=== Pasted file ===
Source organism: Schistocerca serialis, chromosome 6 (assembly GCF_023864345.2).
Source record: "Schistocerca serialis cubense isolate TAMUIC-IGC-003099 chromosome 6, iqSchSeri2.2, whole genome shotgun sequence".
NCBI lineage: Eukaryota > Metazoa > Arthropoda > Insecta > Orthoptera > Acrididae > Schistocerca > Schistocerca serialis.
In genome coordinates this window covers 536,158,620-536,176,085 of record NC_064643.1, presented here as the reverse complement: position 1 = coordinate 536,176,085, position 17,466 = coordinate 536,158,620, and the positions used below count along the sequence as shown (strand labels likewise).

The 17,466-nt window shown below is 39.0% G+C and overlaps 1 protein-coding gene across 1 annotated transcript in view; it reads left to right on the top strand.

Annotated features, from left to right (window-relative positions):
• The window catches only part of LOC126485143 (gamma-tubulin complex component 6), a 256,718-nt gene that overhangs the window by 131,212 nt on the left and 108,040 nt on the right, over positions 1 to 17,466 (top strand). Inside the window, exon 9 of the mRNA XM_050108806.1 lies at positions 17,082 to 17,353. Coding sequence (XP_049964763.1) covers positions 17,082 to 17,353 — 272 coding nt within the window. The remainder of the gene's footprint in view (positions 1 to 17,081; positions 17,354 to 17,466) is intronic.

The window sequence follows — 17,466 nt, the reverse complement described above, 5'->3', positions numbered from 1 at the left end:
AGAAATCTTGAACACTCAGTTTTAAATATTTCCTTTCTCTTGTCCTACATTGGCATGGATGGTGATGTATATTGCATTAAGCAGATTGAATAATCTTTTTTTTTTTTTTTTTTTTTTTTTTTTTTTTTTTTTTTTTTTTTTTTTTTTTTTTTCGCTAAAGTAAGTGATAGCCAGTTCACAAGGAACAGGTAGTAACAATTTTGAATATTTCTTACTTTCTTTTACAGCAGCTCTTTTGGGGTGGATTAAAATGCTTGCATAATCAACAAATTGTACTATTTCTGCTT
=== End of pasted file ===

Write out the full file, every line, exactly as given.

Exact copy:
Source organism: Schistocerca serialis, chromosome 6 (assembly GCF_023864345.2).
Source record: "Schistocerca serialis cubense isolate TAMUIC-IGC-003099 chromosome 6, iqSchSeri2.2, whole genome shotgun sequence".
NCBI lineage: Eukaryota > Metazoa > Arthropoda > Insecta > Orthoptera > Acrididae > Schistocerca > Schistocerca serialis.
In genome coordinates this window covers 536,158,620-536,176,085 of record NC_064643.1, presented here as the reverse complement: position 1 = coordinate 536,176,085, position 17,466 = coordinate 536,158,620, and the positions used below count along the sequence as shown (strand labels likewise).

The 17,466-nt window shown below is 39.0% G+C and overlaps 1 protein-coding gene across 1 annotated transcript in view; it reads left to right on the top strand.

Annotated features, from left to right (window-relative positions):
• The window catches only part of LOC126485143 (gamma-tubulin complex component 6), a 256,718-nt gene that overhangs the window by 131,212 nt on the left and 108,040 nt on the right, over positions 1 to 17,466 (top strand). Inside the window, exon 9 of the mRNA XM_050108806.1 lies at positions 17,082 to 17,353. Coding sequence (XP_049964763.1) covers positions 17,082 to 17,353 — 272 coding nt within the window. The remainder of the gene's footprint in view (positions 1 to 17,081; positions 17,354 to 17,466) is intronic.

The window sequence follows — 17,466 nt, the reverse complement described above, 5'->3', positions numbered from 1 at the left end:
AGAAATCTTGAACACTCAGTTTTAAATATTTCCTTTCTCTTGTCCTACATTGGCATGGATGGTGATGTATATTGCATTAAGCAGATTGAATAATCTTTTTTTTTTTTTTTTTTTTTTTTTTTTTTTTTTTTTTTTTTTTTTTTTTTTTTTTTCGCTAAAGTAAGTGATAGCCAGTTCACAAGGAACAGGTAGTAACAATTTTGAATATTTCTTACTTTCTTTTACAGCAGCTCTTTTGGGGTGGATTAAAATGCTTGCATAATCAACAAATTGTACTATTTCTGCTT